“My … They are not ill, your highness.” The woman said softly, her voice soft and husky, but a touch choked. Olivitess looked at the woman, searching for a name to go with the face, but finding none. She knew she was a princess, but had not introduced herself. A thousand thoughts of treasons and traps and manipulations flooded her mind, but the look of distress on the woman’s face gave pause to these thoughts.
“Are you ill, then?” she asked. The woman shook her head.
“No, but I must ask a great favor of you, your highness, more of a burden than a favor, in truth.”
“I will hear your request, if I have a name.” Olivitess offered. The woman looked at the princess with sad hazel eyes.
“I am Kassari eu Fultha, a lady knight sword to the service of her Imperial Majesty Ida eu Ecthelenor. I serve Prince Kariston more directly.”
Olivitess nodded. She knew the name and the family, though what the Fultha’s and babies had to do with her, she did not understand. She stood aside from the door.
“Would you come in?”
“Forgive me, highness, but I cannot. This matter is not for sitting and talking.” She said, her voice tight and distraught. “I must ask you to take over guardianship of my-“ she choked a moment and blinked back tears. “of these little ones.” Olivitess was taken aback.
“You wish to give away your own children?” she asked, allowing a touch of disbelief to enter her voice.
“Only because I cannot give them what they need, what they deserve.” She whispered, her voice trembling. “They were not to be meant to be born into my poor house, born to a mother who is not meant to raise babes.”
“What of their father?” Olivitess asked. Kassari was silent for a long while, tears streaming down her cheeks as she chewed her lip and fought to find words. Olivitess was ready to assume the worst when Kassari whispered,
“He’s dead.”
“I grieve for your loss,” Olivitess said, and she meant it. In the past year, she had learned too well what it was to loose loved ones.

“You grieve more than you know,” Kassari said, bouncing the child in her left arm when it fussed. She was silent for another long moment. “Their father is your own late brother, Prince Kathzel.”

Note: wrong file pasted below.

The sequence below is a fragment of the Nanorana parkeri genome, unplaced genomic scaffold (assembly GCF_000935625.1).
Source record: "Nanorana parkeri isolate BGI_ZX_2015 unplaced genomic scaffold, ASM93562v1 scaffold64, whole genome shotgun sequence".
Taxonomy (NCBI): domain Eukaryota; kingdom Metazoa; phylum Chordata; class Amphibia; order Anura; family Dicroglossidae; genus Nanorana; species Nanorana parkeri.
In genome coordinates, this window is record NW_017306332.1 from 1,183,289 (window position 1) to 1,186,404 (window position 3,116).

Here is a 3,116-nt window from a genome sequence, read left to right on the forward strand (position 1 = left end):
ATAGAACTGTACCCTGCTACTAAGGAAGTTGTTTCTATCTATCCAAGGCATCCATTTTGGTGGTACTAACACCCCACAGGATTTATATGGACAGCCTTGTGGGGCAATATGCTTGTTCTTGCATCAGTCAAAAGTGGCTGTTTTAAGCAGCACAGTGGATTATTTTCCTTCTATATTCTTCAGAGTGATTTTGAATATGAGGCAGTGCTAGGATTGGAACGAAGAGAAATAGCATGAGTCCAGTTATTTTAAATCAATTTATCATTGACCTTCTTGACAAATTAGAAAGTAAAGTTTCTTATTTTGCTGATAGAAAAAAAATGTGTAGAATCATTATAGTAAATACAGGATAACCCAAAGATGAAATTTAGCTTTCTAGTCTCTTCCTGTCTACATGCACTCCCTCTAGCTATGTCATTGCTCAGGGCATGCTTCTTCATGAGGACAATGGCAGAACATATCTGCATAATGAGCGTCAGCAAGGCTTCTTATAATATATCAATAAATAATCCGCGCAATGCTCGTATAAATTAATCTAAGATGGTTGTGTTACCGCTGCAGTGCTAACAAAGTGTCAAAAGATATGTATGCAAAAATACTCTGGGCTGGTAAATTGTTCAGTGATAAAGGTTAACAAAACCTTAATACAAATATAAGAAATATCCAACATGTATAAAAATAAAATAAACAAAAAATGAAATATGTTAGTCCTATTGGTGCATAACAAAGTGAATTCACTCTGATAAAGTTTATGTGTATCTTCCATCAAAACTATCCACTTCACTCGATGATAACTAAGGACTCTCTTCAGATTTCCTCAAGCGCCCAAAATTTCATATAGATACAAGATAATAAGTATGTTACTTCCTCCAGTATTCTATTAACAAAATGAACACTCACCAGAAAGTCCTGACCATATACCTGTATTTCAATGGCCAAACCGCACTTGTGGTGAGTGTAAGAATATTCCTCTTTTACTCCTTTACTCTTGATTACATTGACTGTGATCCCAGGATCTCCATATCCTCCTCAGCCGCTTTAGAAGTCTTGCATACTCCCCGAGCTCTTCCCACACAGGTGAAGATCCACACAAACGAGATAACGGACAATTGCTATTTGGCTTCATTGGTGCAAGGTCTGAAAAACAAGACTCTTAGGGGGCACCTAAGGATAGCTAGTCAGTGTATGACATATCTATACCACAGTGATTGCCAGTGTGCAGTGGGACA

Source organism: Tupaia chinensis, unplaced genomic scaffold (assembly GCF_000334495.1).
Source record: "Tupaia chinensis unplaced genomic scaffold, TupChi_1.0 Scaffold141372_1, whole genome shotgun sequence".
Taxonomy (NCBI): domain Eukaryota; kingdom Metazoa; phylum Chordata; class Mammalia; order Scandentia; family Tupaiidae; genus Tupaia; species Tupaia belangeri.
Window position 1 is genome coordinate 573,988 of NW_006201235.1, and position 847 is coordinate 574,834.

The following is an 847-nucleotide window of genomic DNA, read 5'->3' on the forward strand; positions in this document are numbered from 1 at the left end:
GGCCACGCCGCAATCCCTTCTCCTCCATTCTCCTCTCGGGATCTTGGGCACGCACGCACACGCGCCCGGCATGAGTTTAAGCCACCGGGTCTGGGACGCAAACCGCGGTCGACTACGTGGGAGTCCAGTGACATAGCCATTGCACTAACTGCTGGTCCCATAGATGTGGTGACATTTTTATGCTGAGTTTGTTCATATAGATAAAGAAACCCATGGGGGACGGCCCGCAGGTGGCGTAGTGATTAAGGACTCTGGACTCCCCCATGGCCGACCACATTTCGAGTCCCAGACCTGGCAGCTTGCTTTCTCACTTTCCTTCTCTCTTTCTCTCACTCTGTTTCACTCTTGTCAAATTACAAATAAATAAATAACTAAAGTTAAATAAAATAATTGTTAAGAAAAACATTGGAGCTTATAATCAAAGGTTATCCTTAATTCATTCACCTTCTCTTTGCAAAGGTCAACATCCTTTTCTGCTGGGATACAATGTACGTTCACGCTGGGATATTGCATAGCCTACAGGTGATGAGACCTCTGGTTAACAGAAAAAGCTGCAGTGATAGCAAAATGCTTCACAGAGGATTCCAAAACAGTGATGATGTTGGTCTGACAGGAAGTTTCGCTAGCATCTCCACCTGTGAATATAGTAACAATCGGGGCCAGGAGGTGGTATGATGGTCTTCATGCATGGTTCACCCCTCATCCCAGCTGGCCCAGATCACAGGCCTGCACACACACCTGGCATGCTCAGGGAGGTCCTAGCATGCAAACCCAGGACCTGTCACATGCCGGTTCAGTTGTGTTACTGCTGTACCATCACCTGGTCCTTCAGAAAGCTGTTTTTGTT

When Olivitess peered through the smoky glass set into the front door, she was certain a man had stood outside, but when the port was opened and light allowed to brighten her visitor’ face, it was a woman who looked back at her.

She was tall, for a woman, and well muscled, though Olivitess could only see that by the way she held two small bundles in either arm, as if they weighted nothing.

“Can I do something for you, my lady?” Olivitess offered, though she was certain she was of higher rank than the woman at her door. “Are your babes sick?”

The woman looked between Olivitess and the two babes without saying a word, her face wrought with ache.

“My … They are not ill, your highness.” The woman said softly, her voice soft and husky, but a touch choked. Olivitess looked at the woman, searching for a name to go with the face, but finding none. She knew she was a princess, but had not introduced herself. A thousand thoughts of treasons and traps and manipulations flooded her mind, but the look of distress on the woman’s face gave pause to these thoughts.

“Are you ill, then?” she asked. The woman shook her head.

“No, but I must ask a great favor of you, your highness, more of a burden than a favor, in truth.”

“I will hear your request, if I have a name.” Olivitess offered. The woman looked at the princess with sad hazel eyes.

“I am Kassari eu Fultha, a lady knight sword to the service of her Imperial Majesty Ida eu Ecthelenor. I serve Prince Kariston more directly.”

Olivitess nodded. She knew the name and the family, though what the Fultha’s and babies had to do with her, she did not understand. She stood aside from the door.

“Would you come in?”

“Forgive me, highness, but I cannot. This matter is not for sitting and talking.” She said, her voice tight and distraught. “I must ask you to take over guardianship of my-“ she choked a moment and blinked back tears. “of these little ones.” Olivitess was taken aback.

“You wish to give away your own children?” she asked, allowing a touch of disbelief to enter her voice.

“Only because I cannot give them what they need, what they deserve.” She whispered, her voice trembling. “They were not to be meant to be born into my poor house, born to a mother who is not meant to raise babes.”

“What of their father?” Olivitess asked. Kassari was silent for a long while, tears streaming down her cheeks as she chewed her lip and fought to find words. Olivitess was ready to assume the worst when Kassari whispered,

“He’s dead.”

“I grieve for your loss,” Olivitess said, and she meant it. In the past year, she had learned too well what it was to loose loved ones.

“You grieve more than you know,” Kassari said, bouncing the child in her left arm when it fussed. She was silent for another long moment. “Their father is your own late brother, Prince Kathzel.”